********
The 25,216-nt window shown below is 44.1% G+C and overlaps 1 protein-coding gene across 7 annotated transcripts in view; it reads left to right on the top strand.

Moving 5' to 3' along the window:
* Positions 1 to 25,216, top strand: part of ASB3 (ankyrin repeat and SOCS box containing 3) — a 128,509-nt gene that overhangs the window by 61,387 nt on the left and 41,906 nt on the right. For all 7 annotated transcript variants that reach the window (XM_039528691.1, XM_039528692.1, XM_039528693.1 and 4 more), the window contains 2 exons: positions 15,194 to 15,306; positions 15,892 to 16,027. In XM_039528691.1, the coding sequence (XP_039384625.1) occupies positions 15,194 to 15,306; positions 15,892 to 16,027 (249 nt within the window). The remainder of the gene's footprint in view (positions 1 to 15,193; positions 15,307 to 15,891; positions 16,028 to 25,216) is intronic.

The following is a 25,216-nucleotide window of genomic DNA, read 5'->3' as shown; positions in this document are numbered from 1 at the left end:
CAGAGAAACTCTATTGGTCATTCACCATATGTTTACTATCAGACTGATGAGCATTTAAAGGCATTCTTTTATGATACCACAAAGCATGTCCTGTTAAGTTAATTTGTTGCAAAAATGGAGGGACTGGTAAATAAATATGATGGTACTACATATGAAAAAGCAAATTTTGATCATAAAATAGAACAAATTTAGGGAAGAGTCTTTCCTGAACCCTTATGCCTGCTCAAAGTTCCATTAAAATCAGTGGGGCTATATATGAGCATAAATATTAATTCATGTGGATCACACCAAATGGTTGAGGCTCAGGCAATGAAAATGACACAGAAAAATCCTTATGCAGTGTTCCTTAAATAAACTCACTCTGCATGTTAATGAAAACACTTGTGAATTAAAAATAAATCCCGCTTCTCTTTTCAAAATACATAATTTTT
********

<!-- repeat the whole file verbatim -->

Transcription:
The 25,216-nt window shown below is 44.1% G+C and overlaps 1 protein-coding gene across 7 annotated transcripts in view; it reads left to right on the top strand.

Moving 5' to 3' along the window:
* Positions 1 to 25,216, top strand: part of ASB3 (ankyrin repeat and SOCS box containing 3) — a 128,509-nt gene that overhangs the window by 61,387 nt on the left and 41,906 nt on the right. For all 7 annotated transcript variants that reach the window (XM_039528691.1, XM_039528692.1, XM_039528693.1 and 4 more), the window contains 2 exons: positions 15,194 to 15,306; positions 15,892 to 16,027. In XM_039528691.1, the coding sequence (XP_039384625.1) occupies positions 15,194 to 15,306; positions 15,892 to 16,027 (249 nt within the window). The remainder of the gene's footprint in view (positions 1 to 15,193; positions 15,307 to 15,891; positions 16,028 to 25,216) is intronic.

The following is a 25,216-nucleotide window of genomic DNA, read 5'->3' as shown; positions in this document are numbered from 1 at the left end:
CAGAGAAACTCTATTGGTCATTCACCATATGTTTACTATCAGACTGATGAGCATTTAAAGGCATTCTTTTATGATACCACAAAGCATGTCCTGTTAAGTTAATTTGTTGCAAAAATGGAGGGACTGGTAAATAAATATGATGGTACTACATATGAAAAAGCAAATTTTGATCATAAAATAGAACAAATTTAGGGAAGAGTCTTTCCTGAACCCTTATGCCTGCTCAAAGTTCCATTAAAATCAGTGGGGCTATATATGAGCATAAATATTAATTCATGTGGATCACACCAAATGGTTGAGGCTCAGGCAATGAAAATGACACAGAAAAATCCTTATGCAGTGTTCCTTAAATAAACTCACTCTGCATGTTAATGAAAACACTTGTGAATTAAAAATAAATCCCGCTTCTCTTTTCAAAATACATAATTTTT